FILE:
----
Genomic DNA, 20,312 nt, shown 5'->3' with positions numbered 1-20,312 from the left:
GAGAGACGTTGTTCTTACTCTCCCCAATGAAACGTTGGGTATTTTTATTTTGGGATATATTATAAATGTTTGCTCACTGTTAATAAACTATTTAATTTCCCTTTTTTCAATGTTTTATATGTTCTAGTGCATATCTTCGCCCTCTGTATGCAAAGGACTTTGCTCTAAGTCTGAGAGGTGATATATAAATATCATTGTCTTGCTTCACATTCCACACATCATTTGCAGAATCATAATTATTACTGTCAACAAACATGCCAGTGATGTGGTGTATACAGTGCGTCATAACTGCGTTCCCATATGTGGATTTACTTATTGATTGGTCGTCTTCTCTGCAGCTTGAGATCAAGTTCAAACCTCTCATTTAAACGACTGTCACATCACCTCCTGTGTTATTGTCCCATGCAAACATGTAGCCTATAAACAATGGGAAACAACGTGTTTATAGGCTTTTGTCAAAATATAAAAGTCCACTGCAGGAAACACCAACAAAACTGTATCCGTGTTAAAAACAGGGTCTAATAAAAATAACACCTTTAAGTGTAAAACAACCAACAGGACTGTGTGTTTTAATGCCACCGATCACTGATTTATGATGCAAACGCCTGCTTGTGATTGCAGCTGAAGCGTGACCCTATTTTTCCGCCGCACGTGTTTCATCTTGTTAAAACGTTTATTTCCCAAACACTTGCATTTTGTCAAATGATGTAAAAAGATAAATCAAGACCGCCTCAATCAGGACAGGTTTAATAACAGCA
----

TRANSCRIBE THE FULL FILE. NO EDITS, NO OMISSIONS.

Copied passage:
Genomic DNA, 20,312 nt, shown 5'->3' with positions numbered 1-20,312 from the left:
GAGAGACGTTGTTCTTACTCTCCCCAATGAAACGTTGGGTATTTTTATTTTGGGATATATTATAAATGTTTGCTCACTGTTAATAAACTATTTAATTTCCCTTTTTTCAATGTTTTATATGTTCTAGTGCATATCTTCGCCCTCTGTATGCAAAGGACTTTGCTCTAAGTCTGAGAGGTGATATATAAATATCATTGTCTTGCTTCACATTCCACACATCATTTGCAGAATCATAATTATTACTGTCAACAAACATGCCAGTGATGTGGTGTATACAGTGCGTCATAACTGCGTTCCCATATGTGGATTTACTTATTGATTGGTCGTCTTCTCTGCAGCTTGAGATCAAGTTCAAACCTCTCATTTAAACGACTGTCACATCACCTCCTGTGTTATTGTCCCATGCAAACATGTAGCCTATAAACAATGGGAAACAACGTGTTTATAGGCTTTTGTCAAAATATAAAAGTCCACTGCAGGAAACACCAACAAAACTGTATCCGTGTTAAAAACAGGGTCTAATAAAAATAACACCTTTAAGTGTAAAACAACCAACAGGACTGTGTGTTTTAATGCCACCGATCACTGATTTATGATGCAAACGCCTGCTTGTGATTGCAGCTGAAGCGTGACCCTATTTTTCCGCCGCACGTGTTTCATCTTGTTAAAACGTTTATTTCCCAAACACTTGCATTTTGTCAAATGATGTAAAAAGATAAATCAAGACCGCCTCAATCAGGACAGGTTTAATAACAGCA